For the swarm of robobees to work and find gas leaks some requirements need to be met. First and most simply: The swarm of robobees needs to be a swarm. Or in other words you need a lot of robots to make the algorithm efficient. The most popular number of population sizes are 40 to 50 particles. But at least 20 and at most 100 particles are needed for an optimal performance [18]. A second requirement for the swarm of robobees would be that these robots can communicate between each other. This could either be done via Bluetooth, wireless LAN, radio waves, or similar media transmissions or communication via the environment (stigmergy) [19]. The form of communication the robot makes use of is very important since some are larger and most importantly heavier than others. Which brings us to another requirement the robot needs to fly to be able to traverse the difficult terrain. Which means that the robots should be light enough. So the tradeoff between weight and fly time also becomes important. Although a lot of research already exists on this topic. Another important part of the robot would be the ability to run the algorithm. This could either be done by the robots itself if they are strong enough or by a central robot, a “queen” if you will. Further more the robots should be able to traverse difficult to access areas. And should thus be small and flying. Otherwise different problems arise. Also the robots should be able to detect the percentage of oxygen in the air. this would make sure that the robots are able to detect when a gas is present does not matter what type of gas.

Swarm Technology

A swarm of UAVs is a set of aerial robots that work together to complete specific tasks. The flight can either be controlled manually or autonomously by using processors on the drones[20]. A swarm formed by multiple UAVs has many advantages compared to a single-UAV system. For detecting gas leaks in specific, the most important advantages are:

  • Scalability: using multiple UAVs increases coverage[21].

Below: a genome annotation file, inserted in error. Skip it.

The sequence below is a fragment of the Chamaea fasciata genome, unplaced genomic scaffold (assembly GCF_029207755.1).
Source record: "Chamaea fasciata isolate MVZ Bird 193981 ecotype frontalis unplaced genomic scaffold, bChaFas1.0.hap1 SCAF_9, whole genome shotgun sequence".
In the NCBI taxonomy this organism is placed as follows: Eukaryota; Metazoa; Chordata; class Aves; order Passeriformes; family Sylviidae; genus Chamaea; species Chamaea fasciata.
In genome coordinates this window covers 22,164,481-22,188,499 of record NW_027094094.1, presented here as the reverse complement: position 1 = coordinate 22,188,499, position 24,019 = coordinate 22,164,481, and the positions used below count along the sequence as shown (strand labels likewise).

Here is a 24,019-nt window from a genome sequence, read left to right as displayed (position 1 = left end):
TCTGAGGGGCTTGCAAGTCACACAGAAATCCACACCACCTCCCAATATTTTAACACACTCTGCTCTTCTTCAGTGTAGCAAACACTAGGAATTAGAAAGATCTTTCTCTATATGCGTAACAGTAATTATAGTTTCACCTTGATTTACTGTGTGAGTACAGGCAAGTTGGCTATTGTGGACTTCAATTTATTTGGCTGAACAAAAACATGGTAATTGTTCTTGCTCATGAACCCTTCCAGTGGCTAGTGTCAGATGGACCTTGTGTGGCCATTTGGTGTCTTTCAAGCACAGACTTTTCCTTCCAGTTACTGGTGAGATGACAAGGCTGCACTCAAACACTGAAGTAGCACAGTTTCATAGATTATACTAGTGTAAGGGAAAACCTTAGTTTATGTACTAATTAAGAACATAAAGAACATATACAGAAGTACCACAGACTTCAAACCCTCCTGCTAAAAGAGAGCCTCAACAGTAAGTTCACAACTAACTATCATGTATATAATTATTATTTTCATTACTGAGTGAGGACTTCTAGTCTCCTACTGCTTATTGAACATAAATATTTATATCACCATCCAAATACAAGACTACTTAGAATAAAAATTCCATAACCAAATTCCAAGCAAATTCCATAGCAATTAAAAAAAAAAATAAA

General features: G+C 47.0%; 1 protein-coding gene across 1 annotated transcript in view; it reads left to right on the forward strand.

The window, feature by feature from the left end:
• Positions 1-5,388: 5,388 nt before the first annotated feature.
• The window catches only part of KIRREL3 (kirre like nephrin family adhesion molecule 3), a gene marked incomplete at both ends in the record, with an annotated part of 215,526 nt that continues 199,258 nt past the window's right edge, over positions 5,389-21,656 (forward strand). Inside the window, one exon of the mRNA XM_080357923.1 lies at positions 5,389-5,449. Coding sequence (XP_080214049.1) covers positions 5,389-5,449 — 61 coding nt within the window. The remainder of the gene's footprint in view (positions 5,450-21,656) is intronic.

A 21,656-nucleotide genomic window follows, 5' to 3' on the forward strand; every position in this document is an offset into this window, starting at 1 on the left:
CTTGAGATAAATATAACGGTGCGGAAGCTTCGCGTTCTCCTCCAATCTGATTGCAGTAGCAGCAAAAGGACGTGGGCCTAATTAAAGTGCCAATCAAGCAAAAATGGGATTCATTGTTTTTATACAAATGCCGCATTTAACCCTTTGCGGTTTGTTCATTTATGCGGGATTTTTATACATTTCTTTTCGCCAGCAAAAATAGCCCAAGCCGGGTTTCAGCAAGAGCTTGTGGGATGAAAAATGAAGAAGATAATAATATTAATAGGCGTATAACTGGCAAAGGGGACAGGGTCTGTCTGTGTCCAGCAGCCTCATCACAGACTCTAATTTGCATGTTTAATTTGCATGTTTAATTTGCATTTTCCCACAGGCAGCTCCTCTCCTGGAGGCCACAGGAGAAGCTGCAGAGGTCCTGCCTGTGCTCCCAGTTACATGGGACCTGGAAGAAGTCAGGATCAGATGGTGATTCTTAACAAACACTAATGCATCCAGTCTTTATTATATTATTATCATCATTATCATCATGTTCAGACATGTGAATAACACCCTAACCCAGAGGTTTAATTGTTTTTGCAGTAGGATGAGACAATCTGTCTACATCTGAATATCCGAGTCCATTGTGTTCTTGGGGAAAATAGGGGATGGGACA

• Speed of mission: missions can be completed faster when multi-UAV systems are used[22]. This counts especially for search tasks, since swarms can process tasks in parallel[23].
  • Cost: research shows missions can be completed at lower costs when swarms are used instead of single-UAV systems[24].
  • Communication needs: Swarms only have to use one specific UAV that communicates with the center and forwards messages to other UAVs, whereas a single UAV needs to maintain contact with the ground at all times[25].


The idea behind swarm technology

In order to find a gas leak, we want a swarm of robots to move towards the gas leak. Logically, the closer a gas leak is, the higher the concentration of gas in the air is. So, if we let a swarm of robots measure the concentration of gas in the air and let them move towards the location with the highest concentration, we will find the leak. Therefore, we can view this as an optimization problem. There are many ways of finding a minimum or maximum. However, not all will work for this situation. First, we know nothing about the environment. Also, because air will flow through the building, the gas concentration on a specific position might not be the same every time. This means that there is some uncertainty about the value of the gas concentration that a robot might measure. Metaheuristic algorithms can help us solve this problem of uncertainty. Another reason why the use of metaheuristic algorithms is desirable is that metaheuristic algorithms have low algorithm complexity (https://www.sciencedirect.com/science/article/pii/B9780124051638000016). This means that calculations involving the algorithm can be done rather quickly.

There are many different metaheuristic algorithms. However, of many of them, it is not well understood why they work exactly (https://www.sciencedirect.com/science/article/pii/B9780124051638000016). There are a few that are better understood, such as genetic algorithms and particle swarm optimization (PSO). We see that PSO is mostly implemented in robot swarms that have been developed so far. This is because genetic algorithms use step sizes for locations. When implementing an algorithm in robots, we want to be able to be in an entire space, and not have to jump from position to position. There are many more more metaheuristic algorithms, but the ones we found are mostly about finding the shortest path to a certain goal. For us, this is not interesting, since we are not interested in the path towards the goal, but we want to find the location of the goal.

Particle Swarm Optimization

PSO uses multiple entities that communicate and cooperate with each other in order to find a maximum. Each entity keeps track of four different :

  • The location where the entity currently is (a vector called x_i)
  • The location where the entity has found the highest value so far (a vector called called p_i)
  • The value of p_i (a number called pbest_i)
  • The velocity of the entity (a vector called v_i)